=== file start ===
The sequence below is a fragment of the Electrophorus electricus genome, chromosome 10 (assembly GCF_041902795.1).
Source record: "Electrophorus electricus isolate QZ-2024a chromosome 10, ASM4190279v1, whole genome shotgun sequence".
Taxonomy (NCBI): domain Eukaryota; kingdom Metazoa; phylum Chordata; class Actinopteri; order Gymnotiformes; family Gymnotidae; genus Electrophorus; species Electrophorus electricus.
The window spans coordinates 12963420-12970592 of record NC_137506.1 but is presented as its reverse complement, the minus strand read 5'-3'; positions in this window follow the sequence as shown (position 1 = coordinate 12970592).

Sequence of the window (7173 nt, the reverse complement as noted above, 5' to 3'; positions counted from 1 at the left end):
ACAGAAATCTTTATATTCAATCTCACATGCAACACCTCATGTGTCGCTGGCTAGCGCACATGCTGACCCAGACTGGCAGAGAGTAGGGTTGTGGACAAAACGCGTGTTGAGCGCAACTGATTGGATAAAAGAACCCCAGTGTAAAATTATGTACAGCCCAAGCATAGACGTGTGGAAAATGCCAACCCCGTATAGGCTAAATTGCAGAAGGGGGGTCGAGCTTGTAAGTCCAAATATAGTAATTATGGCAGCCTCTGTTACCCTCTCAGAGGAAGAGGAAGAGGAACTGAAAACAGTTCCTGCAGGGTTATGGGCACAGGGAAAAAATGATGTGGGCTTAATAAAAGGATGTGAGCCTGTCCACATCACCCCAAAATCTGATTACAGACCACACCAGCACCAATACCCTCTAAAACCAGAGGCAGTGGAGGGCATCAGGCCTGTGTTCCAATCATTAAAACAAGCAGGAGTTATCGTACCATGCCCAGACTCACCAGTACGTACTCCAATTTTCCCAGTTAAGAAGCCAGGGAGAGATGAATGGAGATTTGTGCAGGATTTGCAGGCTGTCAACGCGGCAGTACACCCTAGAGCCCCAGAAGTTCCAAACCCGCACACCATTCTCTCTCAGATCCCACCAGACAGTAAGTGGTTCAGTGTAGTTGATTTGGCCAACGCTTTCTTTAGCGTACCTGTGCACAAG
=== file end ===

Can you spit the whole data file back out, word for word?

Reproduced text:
The sequence below is a fragment of the Electrophorus electricus genome, chromosome 10 (assembly GCF_041902795.1).
Source record: "Electrophorus electricus isolate QZ-2024a chromosome 10, ASM4190279v1, whole genome shotgun sequence".
Taxonomy (NCBI): domain Eukaryota; kingdom Metazoa; phylum Chordata; class Actinopteri; order Gymnotiformes; family Gymnotidae; genus Electrophorus; species Electrophorus electricus.
The window spans coordinates 12963420-12970592 of record NC_137506.1 but is presented as its reverse complement, the minus strand read 5'-3'; positions in this window follow the sequence as shown (position 1 = coordinate 12970592).

Sequence of the window (7173 nt, the reverse complement as noted above, 5' to 3'; positions counted from 1 at the left end):
ACAGAAATCTTTATATTCAATCTCACATGCAACACCTCATGTGTCGCTGGCTAGCGCACATGCTGACCCAGACTGGCAGAGAGTAGGGTTGTGGACAAAACGCGTGTTGAGCGCAACTGATTGGATAAAAGAACCCCAGTGTAAAATTATGTACAGCCCAAGCATAGACGTGTGGAAAATGCCAACCCCGTATAGGCTAAATTGCAGAAGGGGGGTCGAGCTTGTAAGTCCAAATATAGTAATTATGGCAGCCTCTGTTACCCTCTCAGAGGAAGAGGAAGAGGAACTGAAAACAGTTCCTGCAGGGTTATGGGCACAGGGAAAAAATGATGTGGGCTTAATAAAAGGATGTGAGCCTGTCCACATCACCCCAAAATCTGATTACAGACCACACCAGCACCAATACCCTCTAAAACCAGAGGCAGTGGAGGGCATCAGGCCTGTGTTCCAATCATTAAAACAAGCAGGAGTTATCGTACCATGCCCAGACTCACCAGTACGTACTCCAATTTTCCCAGTTAAGAAGCCAGGGAGAGATGAATGGAGATTTGTGCAGGATTTGCAGGCTGTCAACGCGGCAGTACACCCTAGAGCCCCAGAAGTTCCAAACCCGCACACCATTCTCTCTCAGATCCCACCAGACAGTAAGTGGTTCAGTGTAGTTGATTTGGCCAACGCTTTCTTTAGCGTACCTGTGCACAAG